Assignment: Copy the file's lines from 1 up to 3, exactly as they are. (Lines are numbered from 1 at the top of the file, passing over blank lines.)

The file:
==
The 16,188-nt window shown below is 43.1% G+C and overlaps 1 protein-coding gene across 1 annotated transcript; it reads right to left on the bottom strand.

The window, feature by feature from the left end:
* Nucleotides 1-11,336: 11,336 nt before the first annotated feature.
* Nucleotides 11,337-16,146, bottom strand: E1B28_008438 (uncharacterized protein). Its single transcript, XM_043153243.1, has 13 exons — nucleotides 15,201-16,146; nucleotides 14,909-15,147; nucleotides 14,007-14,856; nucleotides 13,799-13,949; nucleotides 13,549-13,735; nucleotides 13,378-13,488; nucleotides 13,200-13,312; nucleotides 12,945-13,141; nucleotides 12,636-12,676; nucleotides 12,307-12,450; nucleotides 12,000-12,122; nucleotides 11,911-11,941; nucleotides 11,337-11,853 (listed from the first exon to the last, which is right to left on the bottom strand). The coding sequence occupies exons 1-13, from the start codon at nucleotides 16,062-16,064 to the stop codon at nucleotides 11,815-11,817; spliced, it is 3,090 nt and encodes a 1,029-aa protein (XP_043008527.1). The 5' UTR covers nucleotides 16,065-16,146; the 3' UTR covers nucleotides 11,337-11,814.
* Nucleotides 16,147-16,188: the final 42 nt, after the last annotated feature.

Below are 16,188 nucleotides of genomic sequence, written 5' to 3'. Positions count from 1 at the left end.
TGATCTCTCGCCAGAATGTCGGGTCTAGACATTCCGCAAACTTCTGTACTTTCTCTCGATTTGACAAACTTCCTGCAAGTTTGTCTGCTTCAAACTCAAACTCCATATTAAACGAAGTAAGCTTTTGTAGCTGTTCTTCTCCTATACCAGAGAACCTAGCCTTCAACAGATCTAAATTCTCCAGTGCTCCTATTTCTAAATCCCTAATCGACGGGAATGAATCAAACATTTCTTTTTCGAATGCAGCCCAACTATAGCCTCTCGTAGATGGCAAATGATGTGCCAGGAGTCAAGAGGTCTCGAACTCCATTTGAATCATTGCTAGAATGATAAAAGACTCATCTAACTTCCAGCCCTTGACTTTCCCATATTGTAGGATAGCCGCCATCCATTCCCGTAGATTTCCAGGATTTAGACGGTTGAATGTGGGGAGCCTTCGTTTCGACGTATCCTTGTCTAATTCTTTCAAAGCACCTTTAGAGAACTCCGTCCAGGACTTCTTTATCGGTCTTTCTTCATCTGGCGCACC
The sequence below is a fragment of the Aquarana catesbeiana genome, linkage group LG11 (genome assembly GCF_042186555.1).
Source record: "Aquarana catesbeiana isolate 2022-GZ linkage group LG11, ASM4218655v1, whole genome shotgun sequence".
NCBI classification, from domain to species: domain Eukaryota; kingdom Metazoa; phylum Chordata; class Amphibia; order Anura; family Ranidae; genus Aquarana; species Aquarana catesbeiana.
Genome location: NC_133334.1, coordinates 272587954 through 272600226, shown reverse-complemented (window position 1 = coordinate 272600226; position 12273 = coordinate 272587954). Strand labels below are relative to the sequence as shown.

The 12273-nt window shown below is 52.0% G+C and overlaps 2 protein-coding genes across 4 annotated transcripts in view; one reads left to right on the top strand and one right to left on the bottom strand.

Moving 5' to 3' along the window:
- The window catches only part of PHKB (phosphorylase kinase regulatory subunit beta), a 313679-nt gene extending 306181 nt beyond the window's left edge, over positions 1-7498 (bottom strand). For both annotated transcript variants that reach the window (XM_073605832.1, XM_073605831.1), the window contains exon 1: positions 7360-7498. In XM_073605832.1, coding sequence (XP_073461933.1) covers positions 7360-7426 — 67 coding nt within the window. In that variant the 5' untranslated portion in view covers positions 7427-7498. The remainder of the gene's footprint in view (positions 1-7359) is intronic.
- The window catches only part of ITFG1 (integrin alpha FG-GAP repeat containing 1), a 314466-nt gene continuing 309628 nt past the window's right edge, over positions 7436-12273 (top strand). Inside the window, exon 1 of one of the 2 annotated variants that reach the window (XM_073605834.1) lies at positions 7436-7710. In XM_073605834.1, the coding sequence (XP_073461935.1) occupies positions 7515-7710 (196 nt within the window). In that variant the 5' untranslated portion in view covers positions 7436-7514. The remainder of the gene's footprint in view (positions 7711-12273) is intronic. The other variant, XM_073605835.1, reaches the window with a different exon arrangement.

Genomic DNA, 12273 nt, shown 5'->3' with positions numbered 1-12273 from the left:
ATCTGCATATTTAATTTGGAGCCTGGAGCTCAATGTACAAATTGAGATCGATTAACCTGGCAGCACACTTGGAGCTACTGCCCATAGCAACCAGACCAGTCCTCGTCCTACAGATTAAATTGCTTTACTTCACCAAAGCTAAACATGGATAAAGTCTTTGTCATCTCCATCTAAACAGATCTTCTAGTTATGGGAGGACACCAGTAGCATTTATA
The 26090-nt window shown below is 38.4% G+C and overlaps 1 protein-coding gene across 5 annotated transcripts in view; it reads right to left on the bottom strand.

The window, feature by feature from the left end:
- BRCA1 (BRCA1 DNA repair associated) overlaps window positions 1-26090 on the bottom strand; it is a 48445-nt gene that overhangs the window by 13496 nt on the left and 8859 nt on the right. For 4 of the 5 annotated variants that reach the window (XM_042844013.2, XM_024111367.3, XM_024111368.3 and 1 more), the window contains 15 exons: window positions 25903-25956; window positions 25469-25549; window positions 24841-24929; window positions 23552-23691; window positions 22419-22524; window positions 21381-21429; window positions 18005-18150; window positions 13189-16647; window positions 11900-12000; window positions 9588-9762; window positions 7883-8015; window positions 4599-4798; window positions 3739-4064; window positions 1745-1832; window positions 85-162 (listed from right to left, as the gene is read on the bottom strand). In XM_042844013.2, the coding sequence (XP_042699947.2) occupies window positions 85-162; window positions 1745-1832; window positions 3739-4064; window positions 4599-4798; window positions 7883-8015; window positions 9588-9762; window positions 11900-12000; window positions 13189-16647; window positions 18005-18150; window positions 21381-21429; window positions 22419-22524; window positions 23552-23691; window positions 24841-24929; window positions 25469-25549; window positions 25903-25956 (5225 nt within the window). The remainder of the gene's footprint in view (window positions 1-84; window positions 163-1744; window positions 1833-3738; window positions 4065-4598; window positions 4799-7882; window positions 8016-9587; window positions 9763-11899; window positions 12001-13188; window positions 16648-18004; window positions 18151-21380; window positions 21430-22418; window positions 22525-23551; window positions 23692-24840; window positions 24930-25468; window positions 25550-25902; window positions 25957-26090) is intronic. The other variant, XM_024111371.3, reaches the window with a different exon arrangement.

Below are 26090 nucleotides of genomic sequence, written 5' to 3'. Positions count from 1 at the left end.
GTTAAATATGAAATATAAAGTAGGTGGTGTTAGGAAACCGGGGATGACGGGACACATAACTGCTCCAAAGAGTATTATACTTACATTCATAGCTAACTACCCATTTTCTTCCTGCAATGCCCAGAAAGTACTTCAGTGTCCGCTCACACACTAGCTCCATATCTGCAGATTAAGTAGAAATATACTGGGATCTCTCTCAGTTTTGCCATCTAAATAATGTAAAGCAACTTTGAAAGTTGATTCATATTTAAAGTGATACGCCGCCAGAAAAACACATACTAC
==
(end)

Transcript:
The 16,188-nt window shown below is 43.1% G+C and overlaps 1 protein-coding gene across 1 annotated transcript; it reads right to left on the bottom strand.

The window, feature by feature from the left end:
* Nucleotides 1-11,336: 11,336 nt before the first annotated feature.